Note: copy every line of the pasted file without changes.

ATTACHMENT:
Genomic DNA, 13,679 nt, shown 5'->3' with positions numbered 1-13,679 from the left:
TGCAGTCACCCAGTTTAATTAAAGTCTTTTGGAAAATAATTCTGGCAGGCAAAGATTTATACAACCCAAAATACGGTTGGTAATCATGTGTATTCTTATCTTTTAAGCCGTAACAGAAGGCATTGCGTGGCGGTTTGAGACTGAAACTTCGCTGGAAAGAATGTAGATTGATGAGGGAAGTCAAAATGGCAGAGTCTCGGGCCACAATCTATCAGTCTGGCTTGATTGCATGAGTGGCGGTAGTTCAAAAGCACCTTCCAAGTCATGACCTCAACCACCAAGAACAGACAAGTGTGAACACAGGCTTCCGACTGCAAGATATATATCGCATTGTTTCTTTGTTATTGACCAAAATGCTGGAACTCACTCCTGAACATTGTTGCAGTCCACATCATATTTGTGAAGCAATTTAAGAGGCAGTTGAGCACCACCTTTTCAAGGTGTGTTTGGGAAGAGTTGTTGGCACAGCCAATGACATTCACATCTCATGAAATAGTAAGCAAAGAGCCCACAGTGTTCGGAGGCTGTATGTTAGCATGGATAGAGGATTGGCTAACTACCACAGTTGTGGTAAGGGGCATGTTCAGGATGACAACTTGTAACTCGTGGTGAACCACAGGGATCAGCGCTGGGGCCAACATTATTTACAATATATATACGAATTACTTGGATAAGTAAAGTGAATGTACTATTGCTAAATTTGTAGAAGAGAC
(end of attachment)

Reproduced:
Genomic DNA, 13,679 nt, shown 5'->3' with positions numbered 1-13,679 from the left:
TGCAGTCACCCAGTTTAATTAAAGTCTTTTGGAAAATAATTCTGGCAGGCAAAGATTTATACAACCCAAAATACGGTTGGTAATCATGTGTATTCTTATCTTTTAAGCCGTAACAGAAGGCATTGCGTGGCGGTTTGAGACTGAAACTTCGCTGGAAAGAATGTAGATTGATGAGGGAAGTCAAAATGGCAGAGTCTCGGGCCACAATCTATCAGTCTGGCTTGATTGCATGAGTGGCGGTAGTTCAAAAGCACCTTCCAAGTCATGACCTCAACCACCAAGAACAGACAAGTGTGAACACAGGCTTCCGACTGCAAGATATATATCGCATTGTTTCTTTGTTATTGACCAAAATGCTGGAACTCACTCCTGAACATTGTTGCAGTCCACATCATATTTGTGAAGCAATTTAAGAGGCAGTTGAGCACCACCTTTTCAAGGTGTGTTTGGGAAGAGTTGTTGGCACAGCCAATGACATTCACATCTCATGAAATAGTAAGCAAAGAGCCCACAGTGTTCGGAGGCTGTATGTTAGCATGGATAGAGGATTGGCTAACTACCACAGTTGTGGTAAGGGGCATGTTCAGGATGACAACTTGTAACTCGTGGTGAACCACAGGGATCAGCGCTGGGGCCAACATTATTTACAATATATATACGAATTACTTGGATAAGTAAAGTGAATGTACTATTGCTAAATTTGTAGAAGAGAC